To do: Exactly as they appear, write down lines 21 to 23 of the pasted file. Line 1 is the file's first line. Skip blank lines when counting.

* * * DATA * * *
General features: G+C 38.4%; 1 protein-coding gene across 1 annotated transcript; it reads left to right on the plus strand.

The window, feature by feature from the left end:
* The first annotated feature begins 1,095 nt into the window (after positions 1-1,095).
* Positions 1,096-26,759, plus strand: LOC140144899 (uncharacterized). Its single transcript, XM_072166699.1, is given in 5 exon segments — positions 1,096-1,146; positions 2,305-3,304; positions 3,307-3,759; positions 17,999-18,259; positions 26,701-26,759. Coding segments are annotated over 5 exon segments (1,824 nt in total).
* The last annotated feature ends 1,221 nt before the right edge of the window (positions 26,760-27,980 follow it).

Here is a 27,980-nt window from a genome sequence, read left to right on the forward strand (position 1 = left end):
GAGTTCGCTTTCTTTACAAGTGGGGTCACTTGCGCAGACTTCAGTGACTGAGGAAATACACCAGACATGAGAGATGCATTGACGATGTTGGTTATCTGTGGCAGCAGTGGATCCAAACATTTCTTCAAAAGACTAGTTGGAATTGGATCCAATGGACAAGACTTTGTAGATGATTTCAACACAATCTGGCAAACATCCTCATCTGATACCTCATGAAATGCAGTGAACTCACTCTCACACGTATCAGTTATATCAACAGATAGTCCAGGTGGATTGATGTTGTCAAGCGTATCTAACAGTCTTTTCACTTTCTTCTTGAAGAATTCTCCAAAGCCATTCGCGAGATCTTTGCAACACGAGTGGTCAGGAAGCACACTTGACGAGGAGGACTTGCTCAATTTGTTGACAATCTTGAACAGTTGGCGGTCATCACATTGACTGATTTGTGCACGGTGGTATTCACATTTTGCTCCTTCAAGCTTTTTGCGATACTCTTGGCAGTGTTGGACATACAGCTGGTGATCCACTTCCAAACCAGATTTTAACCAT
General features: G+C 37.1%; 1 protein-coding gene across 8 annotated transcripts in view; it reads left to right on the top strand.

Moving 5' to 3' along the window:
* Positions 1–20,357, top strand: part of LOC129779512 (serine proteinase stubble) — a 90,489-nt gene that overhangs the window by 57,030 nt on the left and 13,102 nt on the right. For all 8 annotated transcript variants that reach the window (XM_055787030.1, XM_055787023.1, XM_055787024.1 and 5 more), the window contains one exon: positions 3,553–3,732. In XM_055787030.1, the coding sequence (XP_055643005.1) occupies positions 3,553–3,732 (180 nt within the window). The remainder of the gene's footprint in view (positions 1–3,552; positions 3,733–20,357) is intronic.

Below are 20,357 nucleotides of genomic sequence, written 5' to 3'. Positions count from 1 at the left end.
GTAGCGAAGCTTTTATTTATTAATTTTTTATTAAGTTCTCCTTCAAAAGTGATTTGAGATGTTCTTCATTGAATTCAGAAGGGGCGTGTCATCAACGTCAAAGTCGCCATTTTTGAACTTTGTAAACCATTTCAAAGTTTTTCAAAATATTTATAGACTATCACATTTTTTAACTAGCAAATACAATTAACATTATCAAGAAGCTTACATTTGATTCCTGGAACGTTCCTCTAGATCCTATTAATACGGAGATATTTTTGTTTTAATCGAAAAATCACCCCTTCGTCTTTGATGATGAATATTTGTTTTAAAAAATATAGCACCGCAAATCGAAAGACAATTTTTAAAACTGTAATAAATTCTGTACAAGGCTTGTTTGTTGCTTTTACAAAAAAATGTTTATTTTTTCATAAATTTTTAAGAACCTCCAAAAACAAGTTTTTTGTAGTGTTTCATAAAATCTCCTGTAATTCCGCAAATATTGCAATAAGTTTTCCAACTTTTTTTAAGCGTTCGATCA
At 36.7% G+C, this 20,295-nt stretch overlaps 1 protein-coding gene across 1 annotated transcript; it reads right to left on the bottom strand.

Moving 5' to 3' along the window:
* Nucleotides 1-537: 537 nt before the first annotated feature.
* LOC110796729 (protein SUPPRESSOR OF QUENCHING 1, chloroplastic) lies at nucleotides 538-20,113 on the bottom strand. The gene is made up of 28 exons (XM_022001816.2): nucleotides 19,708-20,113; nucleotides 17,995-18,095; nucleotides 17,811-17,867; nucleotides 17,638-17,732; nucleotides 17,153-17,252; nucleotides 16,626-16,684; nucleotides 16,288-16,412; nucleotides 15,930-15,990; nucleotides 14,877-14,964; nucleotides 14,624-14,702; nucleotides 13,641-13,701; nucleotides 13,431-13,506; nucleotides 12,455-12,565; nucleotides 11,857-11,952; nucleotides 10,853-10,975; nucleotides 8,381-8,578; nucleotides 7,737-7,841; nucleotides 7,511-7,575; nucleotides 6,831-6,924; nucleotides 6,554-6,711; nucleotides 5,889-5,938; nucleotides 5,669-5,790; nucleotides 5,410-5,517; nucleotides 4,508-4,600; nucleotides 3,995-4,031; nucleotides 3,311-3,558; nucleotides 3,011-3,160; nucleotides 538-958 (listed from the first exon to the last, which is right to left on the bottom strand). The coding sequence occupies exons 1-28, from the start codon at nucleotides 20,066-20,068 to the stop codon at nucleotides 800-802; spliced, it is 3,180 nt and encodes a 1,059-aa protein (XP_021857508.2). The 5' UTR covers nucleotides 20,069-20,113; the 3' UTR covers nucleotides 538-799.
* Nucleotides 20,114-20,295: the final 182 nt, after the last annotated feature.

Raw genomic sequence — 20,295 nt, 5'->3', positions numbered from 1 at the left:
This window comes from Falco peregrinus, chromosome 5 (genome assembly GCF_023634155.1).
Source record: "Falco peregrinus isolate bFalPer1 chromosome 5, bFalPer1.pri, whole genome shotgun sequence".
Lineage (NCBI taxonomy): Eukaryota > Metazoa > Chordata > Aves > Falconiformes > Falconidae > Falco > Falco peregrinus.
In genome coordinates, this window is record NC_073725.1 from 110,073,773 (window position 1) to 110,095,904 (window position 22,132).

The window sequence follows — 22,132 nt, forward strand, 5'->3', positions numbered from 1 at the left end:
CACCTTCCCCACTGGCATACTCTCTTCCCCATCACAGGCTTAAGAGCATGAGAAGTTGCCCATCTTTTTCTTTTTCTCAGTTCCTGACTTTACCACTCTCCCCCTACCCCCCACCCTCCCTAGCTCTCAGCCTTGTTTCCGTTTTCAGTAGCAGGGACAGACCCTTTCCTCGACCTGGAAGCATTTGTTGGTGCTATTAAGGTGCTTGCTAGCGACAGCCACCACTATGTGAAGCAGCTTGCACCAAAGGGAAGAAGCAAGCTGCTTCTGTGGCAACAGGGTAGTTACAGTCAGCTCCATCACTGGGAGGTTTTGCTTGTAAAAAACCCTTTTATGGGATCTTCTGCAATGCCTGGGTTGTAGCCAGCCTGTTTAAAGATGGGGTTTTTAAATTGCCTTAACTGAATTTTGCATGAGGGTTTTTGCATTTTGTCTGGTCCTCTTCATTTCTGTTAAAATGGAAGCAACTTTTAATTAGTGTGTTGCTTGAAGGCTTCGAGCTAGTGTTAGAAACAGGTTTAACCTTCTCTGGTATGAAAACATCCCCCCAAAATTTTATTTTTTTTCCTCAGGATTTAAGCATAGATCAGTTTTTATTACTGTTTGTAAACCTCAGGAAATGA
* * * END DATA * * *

Lineage (NCBI taxonomy): Eukaryota > Metazoa > Chordata > Aves > Falconiformes > Falconidae > Falco > Falco peregrinus.
In genome coordinates, this window is record NC_073725.1 from 110,073,773 (window position 1) to 110,095,904 (window position 22,132).

The window sequence follows — 22,132 nt, forward strand, 5'->3', positions numbered from 1 at the left end: